My Saturday was going really well until I realized it’s Monday.
Halloween is far enough past that it is (probably) safe to relate the tale of the “outhouse races” up here in farming country. Oh, we’ve had indoor plumbing as long as anyone (you may recall my Day of Poop two summers ago) so we all pretend that only our cows go in the barn. My friends Jim and Fred Baillargeon have a 200-head dairy farm up near the border in North Puffin. They have a two-holer about 40 steps off the back porch, not too far from the the calf sheds and on the other side of the manure digester.
Outhouse tipping has some rules. The most important is to tip the outhouse onto its door. See, that way the tippee has no way out other than through the small hole in what has become the sidewall of a very low room. And the pit is now a viable moat to cross.
The tippee is usually annoyed.
Extra points for a two-holer. Year-long bragging rights for a doubly occupied two-holer.
See, most folks retain an outhouse because that chance to be alone with ones thoughts and a good book is almost the best part of a day on the farm. When Jim and Fred both have to go, though, it was either a race or a building project. They chose to build.
Unfortunately, Jim and Fred both had to go around midnight on Mischief Night. They knew better but sometimes the urge is just too great. The high school football team had hosted a fundraising dinner that very evening in an effort to keep the pranksters tied up for a good cause. Nobody thought twice when the menu had Boston Baked Beans. Lots of beans. A troop of commandos went over to the farm and lay in wait in the calf shed for the inevitable. I don’t know Jim and Fred didn’t hear the giggling over the calves bawling but they both went quietly to their fate.
The boys didn’t know that Jim had loaded his bird gun with rock salt and Fred had a pair of million candlepower torches. The boys gave them a minute to get settled and ran out.
Outhouses are strong little buildings and weighted at the bottom. This tipping op turned out to be harder than expected. Finally, it started rocking and went over. The left tackle’s foot slipped and he almost fell in the hole when Fred lit ’em up. Jim took careful aim and…
Let’s just say the latrine wasn’t the only slippery place on the farm.
Fortunately North Puffin poop don’t stink.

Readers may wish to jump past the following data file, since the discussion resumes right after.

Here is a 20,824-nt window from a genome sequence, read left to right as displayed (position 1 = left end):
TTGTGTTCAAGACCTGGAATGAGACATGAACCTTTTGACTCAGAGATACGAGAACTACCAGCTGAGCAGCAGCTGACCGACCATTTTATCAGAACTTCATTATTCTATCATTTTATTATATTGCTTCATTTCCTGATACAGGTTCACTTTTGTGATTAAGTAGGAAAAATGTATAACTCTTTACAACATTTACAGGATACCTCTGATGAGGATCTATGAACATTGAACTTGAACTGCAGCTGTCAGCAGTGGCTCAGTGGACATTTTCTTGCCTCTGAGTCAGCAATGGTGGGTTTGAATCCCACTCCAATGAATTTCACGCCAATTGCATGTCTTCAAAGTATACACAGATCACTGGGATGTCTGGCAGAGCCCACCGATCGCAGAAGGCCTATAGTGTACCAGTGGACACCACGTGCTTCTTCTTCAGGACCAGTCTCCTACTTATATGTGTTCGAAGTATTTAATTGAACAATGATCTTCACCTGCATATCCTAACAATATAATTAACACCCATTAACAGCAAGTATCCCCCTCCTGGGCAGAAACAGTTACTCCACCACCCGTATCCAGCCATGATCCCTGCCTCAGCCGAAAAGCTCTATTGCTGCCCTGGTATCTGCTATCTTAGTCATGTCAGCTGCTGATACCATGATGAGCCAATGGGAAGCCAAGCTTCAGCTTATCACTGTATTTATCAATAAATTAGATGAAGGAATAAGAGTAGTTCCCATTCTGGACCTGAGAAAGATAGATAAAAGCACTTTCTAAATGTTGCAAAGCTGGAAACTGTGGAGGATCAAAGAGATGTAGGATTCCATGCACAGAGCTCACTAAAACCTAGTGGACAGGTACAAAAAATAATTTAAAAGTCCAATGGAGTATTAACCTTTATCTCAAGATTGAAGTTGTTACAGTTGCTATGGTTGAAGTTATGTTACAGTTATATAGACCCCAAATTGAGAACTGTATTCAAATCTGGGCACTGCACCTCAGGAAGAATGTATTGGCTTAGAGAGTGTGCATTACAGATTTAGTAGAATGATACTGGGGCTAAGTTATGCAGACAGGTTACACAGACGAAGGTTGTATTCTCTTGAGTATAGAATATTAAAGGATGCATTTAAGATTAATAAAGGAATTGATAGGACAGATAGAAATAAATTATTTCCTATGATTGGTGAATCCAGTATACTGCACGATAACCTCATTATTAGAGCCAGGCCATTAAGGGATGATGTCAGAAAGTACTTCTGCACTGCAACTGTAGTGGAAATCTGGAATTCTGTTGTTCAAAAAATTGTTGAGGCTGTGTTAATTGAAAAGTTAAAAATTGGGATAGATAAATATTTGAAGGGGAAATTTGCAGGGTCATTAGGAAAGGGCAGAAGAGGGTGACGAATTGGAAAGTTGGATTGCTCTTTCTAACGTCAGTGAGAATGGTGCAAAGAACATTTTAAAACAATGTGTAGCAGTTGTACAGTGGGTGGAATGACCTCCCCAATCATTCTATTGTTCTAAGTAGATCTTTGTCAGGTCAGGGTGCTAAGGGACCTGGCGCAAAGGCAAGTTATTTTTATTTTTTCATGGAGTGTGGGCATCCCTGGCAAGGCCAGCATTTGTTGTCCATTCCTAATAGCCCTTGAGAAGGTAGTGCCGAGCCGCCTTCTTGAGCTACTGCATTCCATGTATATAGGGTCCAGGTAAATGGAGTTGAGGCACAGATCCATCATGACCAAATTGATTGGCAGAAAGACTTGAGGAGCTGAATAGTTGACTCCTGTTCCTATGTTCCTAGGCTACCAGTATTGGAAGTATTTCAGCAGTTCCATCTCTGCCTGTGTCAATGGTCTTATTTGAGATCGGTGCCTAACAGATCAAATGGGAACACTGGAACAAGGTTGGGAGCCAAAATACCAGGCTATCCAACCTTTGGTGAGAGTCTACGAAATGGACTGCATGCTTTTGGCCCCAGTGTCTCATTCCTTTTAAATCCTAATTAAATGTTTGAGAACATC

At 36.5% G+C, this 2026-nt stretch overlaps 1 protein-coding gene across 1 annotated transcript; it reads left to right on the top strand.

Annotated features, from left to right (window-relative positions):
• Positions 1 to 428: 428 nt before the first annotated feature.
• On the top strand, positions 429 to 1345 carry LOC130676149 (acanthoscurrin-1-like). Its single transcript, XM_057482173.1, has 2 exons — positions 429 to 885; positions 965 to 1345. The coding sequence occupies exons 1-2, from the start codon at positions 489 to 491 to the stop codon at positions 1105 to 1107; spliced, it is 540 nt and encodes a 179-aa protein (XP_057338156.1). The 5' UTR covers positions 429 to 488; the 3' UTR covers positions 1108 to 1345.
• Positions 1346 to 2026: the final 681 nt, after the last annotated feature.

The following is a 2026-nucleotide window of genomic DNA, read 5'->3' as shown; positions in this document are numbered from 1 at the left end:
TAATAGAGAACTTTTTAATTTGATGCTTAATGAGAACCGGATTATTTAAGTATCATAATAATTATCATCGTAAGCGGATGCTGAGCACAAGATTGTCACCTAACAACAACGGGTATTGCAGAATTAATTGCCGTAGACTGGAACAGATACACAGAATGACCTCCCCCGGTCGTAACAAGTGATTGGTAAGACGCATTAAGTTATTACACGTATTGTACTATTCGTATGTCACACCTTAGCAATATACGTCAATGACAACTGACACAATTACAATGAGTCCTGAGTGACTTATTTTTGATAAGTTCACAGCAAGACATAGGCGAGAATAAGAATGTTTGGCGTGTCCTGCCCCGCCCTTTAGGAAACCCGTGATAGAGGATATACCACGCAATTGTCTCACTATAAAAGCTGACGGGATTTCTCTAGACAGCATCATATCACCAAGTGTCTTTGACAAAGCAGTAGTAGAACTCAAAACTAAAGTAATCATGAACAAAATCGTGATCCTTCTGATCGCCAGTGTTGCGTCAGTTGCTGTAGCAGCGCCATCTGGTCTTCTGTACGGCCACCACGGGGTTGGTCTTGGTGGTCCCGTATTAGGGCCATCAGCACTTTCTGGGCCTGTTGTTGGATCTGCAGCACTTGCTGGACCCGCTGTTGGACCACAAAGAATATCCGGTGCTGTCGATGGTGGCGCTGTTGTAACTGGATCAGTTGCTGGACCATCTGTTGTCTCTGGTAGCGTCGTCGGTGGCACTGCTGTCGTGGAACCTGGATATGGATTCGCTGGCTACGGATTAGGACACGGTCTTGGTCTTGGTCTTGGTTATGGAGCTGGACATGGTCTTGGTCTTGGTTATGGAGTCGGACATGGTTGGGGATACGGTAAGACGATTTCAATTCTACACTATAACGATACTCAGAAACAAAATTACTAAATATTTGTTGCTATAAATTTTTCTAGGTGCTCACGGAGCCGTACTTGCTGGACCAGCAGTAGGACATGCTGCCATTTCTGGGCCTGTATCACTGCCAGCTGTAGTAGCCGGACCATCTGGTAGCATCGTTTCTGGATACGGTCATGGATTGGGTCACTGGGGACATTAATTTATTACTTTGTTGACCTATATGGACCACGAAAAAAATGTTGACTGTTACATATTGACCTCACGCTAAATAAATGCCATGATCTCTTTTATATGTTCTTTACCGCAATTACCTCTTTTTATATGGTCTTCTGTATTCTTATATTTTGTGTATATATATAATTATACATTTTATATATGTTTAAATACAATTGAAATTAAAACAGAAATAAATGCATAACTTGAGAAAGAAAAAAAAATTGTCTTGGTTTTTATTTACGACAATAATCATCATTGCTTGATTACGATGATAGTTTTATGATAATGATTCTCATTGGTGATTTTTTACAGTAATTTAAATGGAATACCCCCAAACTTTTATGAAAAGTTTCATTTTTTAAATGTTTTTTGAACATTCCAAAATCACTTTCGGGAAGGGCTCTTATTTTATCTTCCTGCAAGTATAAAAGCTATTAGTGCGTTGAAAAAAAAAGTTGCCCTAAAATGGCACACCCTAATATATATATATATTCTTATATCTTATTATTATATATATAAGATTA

Speaking of cows, Green Mountain Power met with dairy farmers, selectboard members, and the actual public last week. The Quebec energy company Gaz Metro owns Vermont Gas, Green Mountain Power, and Central Vermont Public Service. Fred and Jim were there. As far as I know, the football team wasn’t.
They discussed constructing a manure digester near the St. Albans Bay. St. Albans Town has about 10,000 cows. That’s a fair dinkum lot of manure.
GMP is Vermont’s heaviest investor in alternate energy and, since they need to make a profit with it, they aren’t just flinging poo at the wall.
The front end of a digester is in essence a cow-power septic tank. A large concrete holding tank collects the manure. The tank sits at 101°F for 21 days while methane gas rises naturally to the top. A collection system syphons off the biogas fuel which feeds a natural gas engine, which in turn spins an electric generator to create electricity. The electricity goes onto the GMP grid.
Nothing goes to waste. The tank empties into a separator to divide out the liquids from the solids. The liquids get spread or, better, injected as fertilizer. The solids can be composted into soil amendments or can be used as bedding for the cows.
I think my friend Bill Rowell built the first digester in Franklin County (Foster Brothers Farm in Middlebury has had an active digester since 1982, the first in Vermont).
“The digester process greatly reduces pathogens, fly and insect larvae, weed seeds, and odor,” Mr. Rowell said of his million gallon plant. Particularly odor.
GMP has at least 13 farms in the program; this would be the fifth digester on farms in Franklin County. The others are in Bakersfield, Berkshire, St. Albans Town, and Sheldon.
Farm digester projects in Vermont tap a utility-funded grant program created by the settlement when Entergy Nuclear bought the Vermont Yankee nuclear power plant. The Renewable Development Fund started in 2004; it provides technical assistance funds for digester projects. Cow Power program customers can also opt in to pay a premium of $.04/kWh on renewably-produced power. Green Mountain Power pays farms that same premium for each kilowatt hour they deliver to the grid. By the end of 2012, energy produced by the farms exceeded demand by 35%.
Headline: Nuke Money Pays for Poo!
So our poop not only don’t smell, it glows in the dark!